By Raja Kadri
The central theme of recorded historical account shows that the wars and conflicts have been instrumental in shaping most of human history-irrespective of cultural or geographical imperatives. The human departure from the cave and plantation world led to creating territories. The defense of those territories needed force and organized aggression, which resulted in more wars and conflicts.
The perpetual hunger for more physical space, led to further violence as tribes fought and gained more territorial space and as the strongest defeated the weakest, the empires were born. The territorial control and its defense are the consistent human activity in all historical ages. The modern military strategy of conducting proxy wars is an extension of this historic truth where two or more separate powers using external strife to attack the interests or territorial holdings of the other.
However, our contemporary international system is nothing like in the past. What distinguishes the modern era from the previous epochs is the truly global nature of chaos and turmoil where diverse societies and nations view certain core human ideas such as order, justice and legitimacy from the prism of their own local experience and are willing to kill and be killed to defend their version of value system.
The spread of a conflict is not bound by any physical border, especially if the border is inside a volatile region. In a globalized world, social, economic and political conflicts are no longer regional issues; they are a global game-changer as seen with the current refugee situation in Europe, turmoil in the Persian Gulf and the ever-rising tension in the South China Sea. Chaos and anxiety are now global, challenging the traditional ways of handling the crisis.
From an economic standpoint, trade and currency wars are becoming a norm and the failure of economic policy, especially the monetary policy as a tool to calm the
economic turmoil is a result of dealing with structural global economic malaise with the national central bank rate. It has not worked, and it will not work. The ever-rising inequality and debt are making the populace very nervous and angry and if not addressed, the boiling point may be closer than many talking heads chose to believe.
In the Age of Discontent, global implications of economic turmoil or a sectarian war in nation A can cause a huge spike in unemployment or launch a sectarian conflict in nation B; and soon, both nations A&B are caught in deeper chaos and turmoil as people demand jobs and security. The interdependent nature of the global system has created a paradoxical situation where policymakers are not only concerned about the conflict and chaos at home but how it will impact the entire region.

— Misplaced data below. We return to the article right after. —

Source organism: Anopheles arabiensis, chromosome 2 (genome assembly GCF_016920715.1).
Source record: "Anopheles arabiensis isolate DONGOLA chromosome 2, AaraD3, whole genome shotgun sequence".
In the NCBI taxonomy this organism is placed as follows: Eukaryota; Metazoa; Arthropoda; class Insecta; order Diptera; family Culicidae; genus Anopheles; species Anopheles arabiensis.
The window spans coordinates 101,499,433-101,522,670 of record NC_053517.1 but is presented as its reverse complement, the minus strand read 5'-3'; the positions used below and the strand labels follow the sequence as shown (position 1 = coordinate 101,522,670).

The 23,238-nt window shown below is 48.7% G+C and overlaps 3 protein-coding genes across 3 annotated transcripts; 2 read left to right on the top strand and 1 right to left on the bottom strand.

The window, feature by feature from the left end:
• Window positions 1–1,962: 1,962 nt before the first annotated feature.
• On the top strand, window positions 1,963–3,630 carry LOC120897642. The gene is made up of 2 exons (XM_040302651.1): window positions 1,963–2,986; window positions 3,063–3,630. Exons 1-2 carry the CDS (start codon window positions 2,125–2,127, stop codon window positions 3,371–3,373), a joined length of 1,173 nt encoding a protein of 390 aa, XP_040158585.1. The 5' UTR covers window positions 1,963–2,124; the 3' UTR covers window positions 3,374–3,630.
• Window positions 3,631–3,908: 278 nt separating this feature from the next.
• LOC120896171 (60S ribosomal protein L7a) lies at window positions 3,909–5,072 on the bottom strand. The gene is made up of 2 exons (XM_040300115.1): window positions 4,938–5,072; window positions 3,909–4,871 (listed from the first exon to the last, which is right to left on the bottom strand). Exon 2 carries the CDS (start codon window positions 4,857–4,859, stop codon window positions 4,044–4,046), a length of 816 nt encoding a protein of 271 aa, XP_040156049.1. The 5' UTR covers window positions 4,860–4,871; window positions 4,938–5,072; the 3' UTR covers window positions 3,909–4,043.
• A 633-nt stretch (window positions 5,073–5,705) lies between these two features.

These challenges are causing enormous stress for strong states and choking weak ones. The rigid patterns of the Cold War, which defined the last half of the previous century, are no longer valid to resolve the fragmentation of weak and unstable societies in this century. All the geopolitical and economic risks happenings simultaneously in many parts of the world have made an old truth of chaos and war shaping human history more convincing, visible and bloody. In this global age, the threat of economic and political disorder does not respect state sovereignty. We better get used to this mayhem.
Never has there been such an extraordinary growth in violence and chaos within various regions of the world in which economic, social and political tensions have created an explosive situation. And never have we seen such a setting where a regional turmoil can translate into global mayhem and anarchy. We are witnessing a deadly trend where chaos is breaking out simultaneously in many regions, and governments are less capable of meeting those challenges than before, including the restoration of order and security. The lack of stability and order; politically, socially and economically, is the hallmark of the Age of Discontent.
Prediction is an occupation of immature; Describing the future through the past is the task of prophets and giving a wise counsel to a ruler about what must be done presently to balance the future, is the work of a great statesman. It is a solemn responsibility of great statesmen to tame the passions and curtail the chaos of social, political and economic order through serious analysis, assessment and advice.
If teachers are the prophets of souls and knowledge; statesmen are protectors and guardians of order and stability and the last line of defence against discontent and turmoil.
The unending chaos in multiple fronts will continue to define the character of this new stage in international history. If there were an epoch which desperately needed wise statesmen, it is now in the Age of Discontent.